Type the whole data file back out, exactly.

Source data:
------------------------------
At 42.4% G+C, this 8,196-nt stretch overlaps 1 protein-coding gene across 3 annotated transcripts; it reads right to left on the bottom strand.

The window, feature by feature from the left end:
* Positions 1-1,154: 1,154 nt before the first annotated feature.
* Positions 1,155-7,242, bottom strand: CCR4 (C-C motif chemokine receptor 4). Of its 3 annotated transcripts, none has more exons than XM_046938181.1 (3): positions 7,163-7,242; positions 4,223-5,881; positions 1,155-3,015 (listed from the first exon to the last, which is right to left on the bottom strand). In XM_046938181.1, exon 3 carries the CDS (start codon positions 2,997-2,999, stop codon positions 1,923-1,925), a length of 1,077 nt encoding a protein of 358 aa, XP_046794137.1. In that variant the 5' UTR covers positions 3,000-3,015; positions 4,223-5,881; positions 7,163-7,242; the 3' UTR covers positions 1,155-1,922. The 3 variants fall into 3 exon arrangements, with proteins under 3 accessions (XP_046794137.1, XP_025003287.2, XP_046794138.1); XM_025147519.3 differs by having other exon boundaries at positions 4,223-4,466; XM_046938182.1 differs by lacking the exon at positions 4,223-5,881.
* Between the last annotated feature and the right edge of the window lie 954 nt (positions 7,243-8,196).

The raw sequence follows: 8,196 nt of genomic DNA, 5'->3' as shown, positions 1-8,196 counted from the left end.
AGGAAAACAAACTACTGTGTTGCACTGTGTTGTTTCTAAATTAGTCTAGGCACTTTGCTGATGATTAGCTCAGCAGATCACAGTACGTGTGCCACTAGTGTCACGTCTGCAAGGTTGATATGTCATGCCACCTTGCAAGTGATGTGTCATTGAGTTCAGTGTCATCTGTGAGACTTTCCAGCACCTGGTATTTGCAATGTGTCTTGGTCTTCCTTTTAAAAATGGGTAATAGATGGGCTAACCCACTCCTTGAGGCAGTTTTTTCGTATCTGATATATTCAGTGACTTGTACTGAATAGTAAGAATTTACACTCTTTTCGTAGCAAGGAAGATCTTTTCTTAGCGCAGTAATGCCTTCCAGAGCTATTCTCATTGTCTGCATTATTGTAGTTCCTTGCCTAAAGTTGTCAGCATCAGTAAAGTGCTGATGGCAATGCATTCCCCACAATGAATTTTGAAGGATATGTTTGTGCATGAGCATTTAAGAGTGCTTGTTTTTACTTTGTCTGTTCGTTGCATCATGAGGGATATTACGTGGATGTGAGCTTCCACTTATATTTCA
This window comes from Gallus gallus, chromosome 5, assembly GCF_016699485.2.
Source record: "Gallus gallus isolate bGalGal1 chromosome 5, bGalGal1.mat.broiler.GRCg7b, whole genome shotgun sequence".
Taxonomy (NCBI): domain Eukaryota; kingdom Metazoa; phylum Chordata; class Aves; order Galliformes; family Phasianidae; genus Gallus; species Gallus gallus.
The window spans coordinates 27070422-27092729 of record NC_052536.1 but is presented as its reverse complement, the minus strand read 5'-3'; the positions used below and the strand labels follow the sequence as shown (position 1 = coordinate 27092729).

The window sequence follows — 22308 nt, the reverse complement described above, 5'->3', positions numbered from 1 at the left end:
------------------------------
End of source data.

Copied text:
At 42.4% G+C, this 8,196-nt stretch overlaps 1 protein-coding gene across 3 annotated transcripts; it reads right to left on the bottom strand.

The window, feature by feature from the left end:
* Positions 1-1,154: 1,154 nt before the first annotated feature.
* Positions 1,155-7,242, bottom strand: CCR4 (C-C motif chemokine receptor 4). Of its 3 annotated transcripts, none has more exons than XM_046938181.1 (3): positions 7,163-7,242; positions 4,223-5,881; positions 1,155-3,015 (listed from the first exon to the last, which is right to left on the bottom strand). In XM_046938181.1, exon 3 carries the CDS (start codon positions 2,997-2,999, stop codon positions 1,923-1,925), a length of 1,077 nt encoding a protein of 358 aa, XP_046794137.1. In that variant the 5' UTR covers positions 3,000-3,015; positions 4,223-5,881; positions 7,163-7,242; the 3' UTR covers positions 1,155-1,922. The 3 variants fall into 3 exon arrangements, with proteins under 3 accessions (XP_046794137.1, XP_025003287.2, XP_046794138.1); XM_025147519.3 differs by having other exon boundaries at positions 4,223-4,466; XM_046938182.1 differs by lacking the exon at positions 4,223-5,881.
* Between the last annotated feature and the right edge of the window lie 954 nt (positions 7,243-8,196).

The raw sequence follows: 8,196 nt of genomic DNA, 5'->3' as shown, positions 1-8,196 counted from the left end.
AGGAAAACAAACTACTGTGTTGCACTGTGTTGTTTCTAAATTAGTCTAGGCACTTTGCTGATGATTAGCTCAGCAGATCACAGTACGTGTGCCACTAGTGTCACGTCTGCAAGGTTGATATGTCATGCCACCTTGCAAGTGATGTGTCATTGAGTTCAGTGTCATCTGTGAGACTTTCCAGCACCTGGTATTTGCAATGTGTCTTGGTCTTCCTTTTAAAAATGGGTAATAGATGGGCTAACCCACTCCTTGAGGCAGTTTTTTCGTATCTGATATATTCAGTGACTTGTACTGAATAGTAAGAATTTACACTCTTTTCGTAGCAAGGAAGATCTTTTCTTAGCGCAGTAATGCCTTCCAGAGCTATTCTCATTGTCTGCATTATTGTAGTTCCTTGCCTAAAGTTGTCAGCATCAGTAAAGTGCTGATGGCAATGCATTCCCCACAATGAATTTTGAAGGATATGTTTGTGCATGAGCATTTAAGAGTGCTTGTTTTTACTTTGTCTGTTCGTTGCATCATGAGGGATATTACGTGGATGTGAGCTTCCACTTATATTTCA
This window comes from Gallus gallus, chromosome 5, assembly GCF_016699485.2.
Source record: "Gallus gallus isolate bGalGal1 chromosome 5, bGalGal1.mat.broiler.GRCg7b, whole genome shotgun sequence".
Taxonomy (NCBI): domain Eukaryota; kingdom Metazoa; phylum Chordata; class Aves; order Galliformes; family Phasianidae; genus Gallus; species Gallus gallus.
The window spans coordinates 27070422-27092729 of record NC_052536.1 but is presented as its reverse complement, the minus strand read 5'-3'; the positions used below and the strand labels follow the sequence as shown (position 1 = coordinate 27092729).

The window sequence follows — 22308 nt, the reverse complement described above, 5'->3', positions numbered from 1 at the left end: